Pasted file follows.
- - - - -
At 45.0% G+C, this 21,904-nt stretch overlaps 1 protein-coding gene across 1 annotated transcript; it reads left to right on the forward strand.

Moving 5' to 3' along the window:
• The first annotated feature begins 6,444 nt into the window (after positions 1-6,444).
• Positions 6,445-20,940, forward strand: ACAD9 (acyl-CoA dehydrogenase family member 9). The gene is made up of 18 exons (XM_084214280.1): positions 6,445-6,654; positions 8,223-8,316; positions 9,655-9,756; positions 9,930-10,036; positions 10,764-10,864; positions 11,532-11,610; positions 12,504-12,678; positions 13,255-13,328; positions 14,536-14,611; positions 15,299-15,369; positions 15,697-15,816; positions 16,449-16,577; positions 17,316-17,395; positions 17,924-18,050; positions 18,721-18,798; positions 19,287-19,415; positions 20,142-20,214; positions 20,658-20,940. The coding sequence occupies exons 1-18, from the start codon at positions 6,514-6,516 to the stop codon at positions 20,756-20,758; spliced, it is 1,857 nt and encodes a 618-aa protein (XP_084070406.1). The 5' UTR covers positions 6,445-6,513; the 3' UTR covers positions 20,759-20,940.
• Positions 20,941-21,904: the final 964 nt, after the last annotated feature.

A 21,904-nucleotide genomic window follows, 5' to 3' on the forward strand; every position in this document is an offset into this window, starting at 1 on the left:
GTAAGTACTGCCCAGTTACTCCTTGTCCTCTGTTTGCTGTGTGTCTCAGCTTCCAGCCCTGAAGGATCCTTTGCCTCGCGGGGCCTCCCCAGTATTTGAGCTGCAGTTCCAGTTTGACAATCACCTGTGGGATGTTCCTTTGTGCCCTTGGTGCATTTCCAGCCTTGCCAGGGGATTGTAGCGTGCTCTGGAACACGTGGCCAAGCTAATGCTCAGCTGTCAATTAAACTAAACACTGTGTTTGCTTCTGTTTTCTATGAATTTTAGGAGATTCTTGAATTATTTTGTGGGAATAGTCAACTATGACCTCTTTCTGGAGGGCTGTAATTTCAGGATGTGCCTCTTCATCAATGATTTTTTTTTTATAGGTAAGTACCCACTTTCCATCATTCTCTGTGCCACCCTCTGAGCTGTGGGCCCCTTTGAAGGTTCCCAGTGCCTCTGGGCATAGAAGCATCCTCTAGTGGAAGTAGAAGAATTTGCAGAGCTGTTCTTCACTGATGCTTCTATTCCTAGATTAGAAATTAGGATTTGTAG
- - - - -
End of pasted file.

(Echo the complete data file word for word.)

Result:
At 45.0% G+C, this 21,904-nt stretch overlaps 1 protein-coding gene across 1 annotated transcript; it reads left to right on the forward strand.

Moving 5' to 3' along the window:
• The first annotated feature begins 6,444 nt into the window (after positions 1-6,444).
• Positions 6,445-20,940, forward strand: ACAD9 (acyl-CoA dehydrogenase family member 9). The gene is made up of 18 exons (XM_084214280.1): positions 6,445-6,654; positions 8,223-8,316; positions 9,655-9,756; positions 9,930-10,036; positions 10,764-10,864; positions 11,532-11,610; positions 12,504-12,678; positions 13,255-13,328; positions 14,536-14,611; positions 15,299-15,369; positions 15,697-15,816; positions 16,449-16,577; positions 17,316-17,395; positions 17,924-18,050; positions 18,721-18,798; positions 19,287-19,415; positions 20,142-20,214; positions 20,658-20,940. The coding sequence occupies exons 1-18, from the start codon at positions 6,514-6,516 to the stop codon at positions 20,756-20,758; spliced, it is 1,857 nt and encodes a 618-aa protein (XP_084070406.1). The 5' UTR covers positions 6,445-6,513; the 3' UTR covers positions 20,759-20,940.
• Positions 20,941-21,904: the final 964 nt, after the last annotated feature.

A 21,904-nucleotide genomic window follows, 5' to 3' on the forward strand; every position in this document is an offset into this window, starting at 1 on the left:
GTAAGTACTGCCCAGTTACTCCTTGTCCTCTGTTTGCTGTGTGTCTCAGCTTCCAGCCCTGAAGGATCCTTTGCCTCGCGGGGCCTCCCCAGTATTTGAGCTGCAGTTCCAGTTTGACAATCACCTGTGGGATGTTCCTTTGTGCCCTTGGTGCATTTCCAGCCTTGCCAGGGGATTGTAGCGTGCTCTGGAACACGTGGCCAAGCTAATGCTCAGCTGTCAATTAAACTAAACACTGTGTTTGCTTCTGTTTTCTATGAATTTTAGGAGATTCTTGAATTATTTTGTGGGAATAGTCAACTATGACCTCTTTCTGGAGGGCTGTAATTTCAGGATGTGCCTCTTCATCAATGATTTTTTTTTTATAGGTAAGTACCCACTTTCCATCATTCTCTGTGCCACCCTCTGAGCTGTGGGCCCCTTTGAAGGTTCCCAGTGCCTCTGGGCATAGAAGCATCCTCTAGTGGAAGTAGAAGAATTTGCAGAGCTGTTCTTCACTGATGCTTCTATTCCTAGATTAGAAATTAGGATTTGTAG